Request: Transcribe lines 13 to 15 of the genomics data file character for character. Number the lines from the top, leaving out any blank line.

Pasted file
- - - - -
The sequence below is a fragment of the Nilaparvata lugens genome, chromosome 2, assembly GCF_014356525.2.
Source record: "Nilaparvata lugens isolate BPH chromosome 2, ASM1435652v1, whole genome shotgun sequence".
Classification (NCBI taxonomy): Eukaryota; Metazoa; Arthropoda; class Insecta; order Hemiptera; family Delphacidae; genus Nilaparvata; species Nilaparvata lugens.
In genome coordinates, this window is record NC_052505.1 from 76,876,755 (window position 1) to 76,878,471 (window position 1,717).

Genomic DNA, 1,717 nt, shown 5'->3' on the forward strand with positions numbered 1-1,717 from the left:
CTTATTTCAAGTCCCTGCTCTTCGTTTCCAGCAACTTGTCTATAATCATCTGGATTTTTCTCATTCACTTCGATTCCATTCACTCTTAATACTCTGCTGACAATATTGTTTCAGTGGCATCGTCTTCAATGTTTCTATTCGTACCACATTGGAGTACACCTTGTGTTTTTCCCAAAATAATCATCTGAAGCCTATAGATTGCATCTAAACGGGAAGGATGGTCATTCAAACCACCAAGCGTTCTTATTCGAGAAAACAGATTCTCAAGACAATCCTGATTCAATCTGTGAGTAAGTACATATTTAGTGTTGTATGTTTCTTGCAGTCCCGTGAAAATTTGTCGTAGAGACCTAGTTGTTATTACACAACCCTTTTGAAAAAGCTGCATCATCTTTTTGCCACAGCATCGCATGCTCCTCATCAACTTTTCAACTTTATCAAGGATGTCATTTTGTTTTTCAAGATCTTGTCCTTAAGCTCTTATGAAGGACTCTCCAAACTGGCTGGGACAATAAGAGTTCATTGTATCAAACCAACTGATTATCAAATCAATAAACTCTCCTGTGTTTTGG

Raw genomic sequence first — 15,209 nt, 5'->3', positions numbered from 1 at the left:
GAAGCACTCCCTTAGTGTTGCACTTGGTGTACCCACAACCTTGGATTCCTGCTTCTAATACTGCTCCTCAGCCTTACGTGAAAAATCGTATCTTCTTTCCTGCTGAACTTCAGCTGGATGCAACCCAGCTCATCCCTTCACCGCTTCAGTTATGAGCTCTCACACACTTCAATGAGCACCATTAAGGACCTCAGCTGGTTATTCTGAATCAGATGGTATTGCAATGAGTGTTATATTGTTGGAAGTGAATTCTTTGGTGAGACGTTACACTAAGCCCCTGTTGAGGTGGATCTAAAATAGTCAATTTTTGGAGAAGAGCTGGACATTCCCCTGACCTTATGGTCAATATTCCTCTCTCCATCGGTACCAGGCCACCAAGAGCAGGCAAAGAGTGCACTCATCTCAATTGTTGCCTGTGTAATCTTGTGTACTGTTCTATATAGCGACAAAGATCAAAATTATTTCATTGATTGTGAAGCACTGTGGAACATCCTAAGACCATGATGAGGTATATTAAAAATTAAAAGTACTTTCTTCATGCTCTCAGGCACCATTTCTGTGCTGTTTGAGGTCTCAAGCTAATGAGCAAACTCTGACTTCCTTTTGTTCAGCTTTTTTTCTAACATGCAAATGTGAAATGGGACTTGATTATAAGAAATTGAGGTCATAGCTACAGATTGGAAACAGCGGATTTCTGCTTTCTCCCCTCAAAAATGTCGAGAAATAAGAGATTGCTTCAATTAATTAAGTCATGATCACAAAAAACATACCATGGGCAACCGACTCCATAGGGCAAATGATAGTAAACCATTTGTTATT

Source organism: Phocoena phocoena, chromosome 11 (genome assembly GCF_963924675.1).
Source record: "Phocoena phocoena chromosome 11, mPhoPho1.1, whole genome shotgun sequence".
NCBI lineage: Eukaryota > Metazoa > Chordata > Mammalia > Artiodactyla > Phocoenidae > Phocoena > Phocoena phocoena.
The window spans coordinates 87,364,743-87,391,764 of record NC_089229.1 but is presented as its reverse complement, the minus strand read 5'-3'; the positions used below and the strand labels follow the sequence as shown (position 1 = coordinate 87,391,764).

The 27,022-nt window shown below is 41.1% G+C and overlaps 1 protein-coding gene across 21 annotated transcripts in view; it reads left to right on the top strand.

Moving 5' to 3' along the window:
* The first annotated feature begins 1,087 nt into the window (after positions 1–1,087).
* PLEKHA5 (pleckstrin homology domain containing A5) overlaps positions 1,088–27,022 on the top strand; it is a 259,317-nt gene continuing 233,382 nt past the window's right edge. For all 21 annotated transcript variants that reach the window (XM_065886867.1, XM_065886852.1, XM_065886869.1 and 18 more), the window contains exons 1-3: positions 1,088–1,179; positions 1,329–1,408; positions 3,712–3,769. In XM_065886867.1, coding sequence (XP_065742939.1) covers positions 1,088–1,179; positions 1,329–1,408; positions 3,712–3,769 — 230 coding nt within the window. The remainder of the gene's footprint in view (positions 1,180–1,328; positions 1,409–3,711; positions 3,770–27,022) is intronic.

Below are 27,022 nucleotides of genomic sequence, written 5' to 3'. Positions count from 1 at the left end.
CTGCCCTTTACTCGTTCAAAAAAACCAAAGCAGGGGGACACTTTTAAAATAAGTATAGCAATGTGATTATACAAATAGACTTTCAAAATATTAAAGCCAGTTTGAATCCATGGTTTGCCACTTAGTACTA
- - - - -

The 27,022-nt window shown below is 41.1% G+C and overlaps 1 protein-coding gene across 21 annotated transcripts in view; it reads left to right on the top strand.

Moving 5' to 3' along the window:
* The first annotated feature begins 1,087 nt into the window (after positions 1–1,087).